ONE of the most historic churches in the North Antrim area closed its doors at the weekend in preparation for a six figure refurbishing programme.
St. Coleman’s in Dervock, which was constructed in 1831 on a site that may have been a pre-Chrisitan location because of the presence of locally ancient caves and evidence of primitive dwellings , is badly in need of major works to combat decay in the ancient stonework as well as the need to bring it up to modern day standards.
The work, which is due to commence soon, will cost in excess of three quarters of a million pounds and a concerted effort is being made to try and raise the necessary funds. Grant aid is also being examined in what is a milestone in the life of the congregation.
On Saturday, a sponsored bible read-in was conducted in the church by the Rector, Rev. John Anderson, and his assistant, Rev. Graham Nevin, and on Sunday night, an historic procession took place signifying the transfer of church items to the Allen and Adair Hall where services will be held until the renovation work is completed.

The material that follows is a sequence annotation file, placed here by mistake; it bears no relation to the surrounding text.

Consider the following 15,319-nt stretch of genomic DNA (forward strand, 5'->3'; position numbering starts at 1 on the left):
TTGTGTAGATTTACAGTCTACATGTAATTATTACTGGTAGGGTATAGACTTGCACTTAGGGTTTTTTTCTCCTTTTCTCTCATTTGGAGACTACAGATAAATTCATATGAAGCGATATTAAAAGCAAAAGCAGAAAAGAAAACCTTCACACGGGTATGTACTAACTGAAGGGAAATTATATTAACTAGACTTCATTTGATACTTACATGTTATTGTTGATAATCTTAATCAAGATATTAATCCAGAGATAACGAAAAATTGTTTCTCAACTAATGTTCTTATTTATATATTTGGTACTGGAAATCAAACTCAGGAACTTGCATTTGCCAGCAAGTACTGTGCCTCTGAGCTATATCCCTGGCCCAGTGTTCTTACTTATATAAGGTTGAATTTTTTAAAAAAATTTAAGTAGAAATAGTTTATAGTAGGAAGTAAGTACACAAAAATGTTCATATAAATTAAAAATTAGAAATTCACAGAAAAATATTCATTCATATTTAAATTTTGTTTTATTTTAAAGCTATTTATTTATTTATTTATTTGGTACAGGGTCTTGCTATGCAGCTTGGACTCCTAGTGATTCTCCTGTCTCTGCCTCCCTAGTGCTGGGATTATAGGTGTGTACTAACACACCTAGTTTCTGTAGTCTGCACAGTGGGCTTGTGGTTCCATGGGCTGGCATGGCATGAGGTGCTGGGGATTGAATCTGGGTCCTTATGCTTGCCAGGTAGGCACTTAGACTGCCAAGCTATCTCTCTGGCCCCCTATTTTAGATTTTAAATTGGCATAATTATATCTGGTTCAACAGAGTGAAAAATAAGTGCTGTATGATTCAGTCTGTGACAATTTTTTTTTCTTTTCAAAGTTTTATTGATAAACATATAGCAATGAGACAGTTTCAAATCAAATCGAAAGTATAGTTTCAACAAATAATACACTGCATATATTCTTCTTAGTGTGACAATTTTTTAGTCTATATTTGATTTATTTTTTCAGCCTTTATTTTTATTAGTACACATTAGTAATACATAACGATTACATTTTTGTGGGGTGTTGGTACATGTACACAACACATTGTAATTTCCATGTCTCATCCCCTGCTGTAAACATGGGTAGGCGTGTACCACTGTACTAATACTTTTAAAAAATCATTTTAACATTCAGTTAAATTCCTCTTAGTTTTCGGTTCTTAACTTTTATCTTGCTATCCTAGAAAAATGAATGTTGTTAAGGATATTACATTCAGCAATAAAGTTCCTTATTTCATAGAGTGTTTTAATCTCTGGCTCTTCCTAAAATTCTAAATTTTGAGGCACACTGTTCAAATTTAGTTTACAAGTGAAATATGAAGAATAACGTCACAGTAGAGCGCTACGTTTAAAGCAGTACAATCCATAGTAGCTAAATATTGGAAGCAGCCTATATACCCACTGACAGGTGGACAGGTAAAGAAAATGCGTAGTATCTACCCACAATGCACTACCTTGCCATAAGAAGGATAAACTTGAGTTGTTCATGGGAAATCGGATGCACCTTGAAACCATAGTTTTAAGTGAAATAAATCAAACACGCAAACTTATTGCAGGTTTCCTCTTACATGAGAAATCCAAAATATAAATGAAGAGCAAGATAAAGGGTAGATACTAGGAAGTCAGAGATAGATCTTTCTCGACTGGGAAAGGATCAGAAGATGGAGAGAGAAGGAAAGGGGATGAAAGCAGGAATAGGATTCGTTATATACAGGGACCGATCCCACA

Support from the congregation has been encouraging for the Rector and Select Vestry and it is hoped that voluntary work will dovetail with professional support.
Rev. Nevin, who is also a geologist, told the Times on Saturday that there was evidence of much decay in the ancient basalt stonework and it was vital that the restoration should begin as soon as possible.
Regular church services will be held in the Allen and Adair hall and any special services such as weddings will be held in Billy Parish church.
In order to facilitate the work, some of the church furnishings will have to be removed. For example, the organ will be carefully dismantled for an overhaul and if anyone would like to purchase one of the Victorian pews, they can do so by speaking to the Rector.
He has appealed for help from the congregation during the transitional period but pledges that normal congregational life will continue.